A win or a tie would have done it. Or even one loss or tie by the underdogs in Tuesday night's other two qualifying games.
Or beating Honduras a month ago, or beating Panama in March, or not losing both games to Costa Rica.
A 2-1 loss Tuesday night to Trinidad and Tobago — the only team below the U.S. soccer team in the standings — and wins by Honduras and Panama over the qualifying tourney's best two teams mean the Americans will miss the 2018 World Cup in Russia. They'd played in seven World Cups in a row dating back to 1990.
The U.S. defense, which has taken much of the blame for the team's poor performances, had another sloppy night. Trinidad and Tobago's first goal came when the Americans' Omar Gonzales shanked his attempt to clear a cross, instead blooping it in over the head of U.S. goalie Tim Howard.
A long-range goal by Trinidad and Tobago defender Alvin Jones gave the team a 2-0 lead at halftime — and only Howard's quick reaction to and pursuit of a later spinning free kick from Jones kept it from being 3-0.
Midfielder Christian Pulisic — a 19-year-old star who is seen as the future of the struggling U.S. men's team — added a goal just after halftime to complete the scoring.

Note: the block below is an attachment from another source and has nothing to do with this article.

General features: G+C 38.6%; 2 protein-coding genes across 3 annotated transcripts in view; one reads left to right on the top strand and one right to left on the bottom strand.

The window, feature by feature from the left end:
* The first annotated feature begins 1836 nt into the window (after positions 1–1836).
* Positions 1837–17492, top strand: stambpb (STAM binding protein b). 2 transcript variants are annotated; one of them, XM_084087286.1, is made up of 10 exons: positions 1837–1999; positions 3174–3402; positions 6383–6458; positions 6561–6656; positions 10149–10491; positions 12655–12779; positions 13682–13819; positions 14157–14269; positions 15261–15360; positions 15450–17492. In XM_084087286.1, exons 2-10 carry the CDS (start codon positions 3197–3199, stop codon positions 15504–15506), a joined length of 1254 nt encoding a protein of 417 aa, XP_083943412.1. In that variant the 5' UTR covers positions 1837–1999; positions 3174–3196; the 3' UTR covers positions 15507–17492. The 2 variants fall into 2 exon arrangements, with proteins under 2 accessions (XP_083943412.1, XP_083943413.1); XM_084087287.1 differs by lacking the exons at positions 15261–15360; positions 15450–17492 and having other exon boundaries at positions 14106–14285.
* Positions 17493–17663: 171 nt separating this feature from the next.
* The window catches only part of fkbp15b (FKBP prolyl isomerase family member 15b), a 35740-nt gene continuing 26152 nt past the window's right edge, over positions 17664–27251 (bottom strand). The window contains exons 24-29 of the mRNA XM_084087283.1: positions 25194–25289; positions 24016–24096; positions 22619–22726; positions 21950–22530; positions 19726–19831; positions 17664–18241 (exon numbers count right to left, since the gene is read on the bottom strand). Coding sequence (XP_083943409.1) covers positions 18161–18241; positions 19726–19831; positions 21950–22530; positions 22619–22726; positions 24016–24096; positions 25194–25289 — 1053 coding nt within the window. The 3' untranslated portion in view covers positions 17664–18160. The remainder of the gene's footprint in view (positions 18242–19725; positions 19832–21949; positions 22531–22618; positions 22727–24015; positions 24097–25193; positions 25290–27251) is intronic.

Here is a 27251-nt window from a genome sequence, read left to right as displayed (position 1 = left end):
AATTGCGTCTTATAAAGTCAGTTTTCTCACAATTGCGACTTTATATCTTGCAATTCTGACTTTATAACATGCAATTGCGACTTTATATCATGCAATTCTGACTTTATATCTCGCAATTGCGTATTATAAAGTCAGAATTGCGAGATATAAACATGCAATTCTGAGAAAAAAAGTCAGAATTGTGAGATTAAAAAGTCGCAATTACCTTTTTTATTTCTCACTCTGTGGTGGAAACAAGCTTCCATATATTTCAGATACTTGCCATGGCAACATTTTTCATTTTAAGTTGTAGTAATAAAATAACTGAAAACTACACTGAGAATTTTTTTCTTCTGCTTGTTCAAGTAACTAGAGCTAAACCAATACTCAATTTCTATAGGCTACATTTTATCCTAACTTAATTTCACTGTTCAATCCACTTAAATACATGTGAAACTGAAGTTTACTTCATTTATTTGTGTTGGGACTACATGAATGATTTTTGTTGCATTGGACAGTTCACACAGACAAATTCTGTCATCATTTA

Team USA got into this position thanks to stumbles in early qualification games, which led to the firing of manager Jurgen Klinsman in November 2016 and his replacement by Bruce Arena, who had led the Americans from 1998-2006. Arena had a string of successes, going months without losing.
"Four months ago we were rebuilding our program. A program that was in desperate shape of being in a position to qualify for a World Cup," he said. "So I think we've made great strides in the past four months and [playing in the Gold Cup Final] is a great opportunity for us to make progress."
But a 2-0 loss to Costa Rica and a 1-1 tie with Honduras in September left Team USA vulnerable, and the only scenario that could keep them out of the World Cup — including a loss to the 99th ranked team in the world — came to pass Tuesday night. Copyright 2019 NPR. To see more, visit https://www.npr.org.
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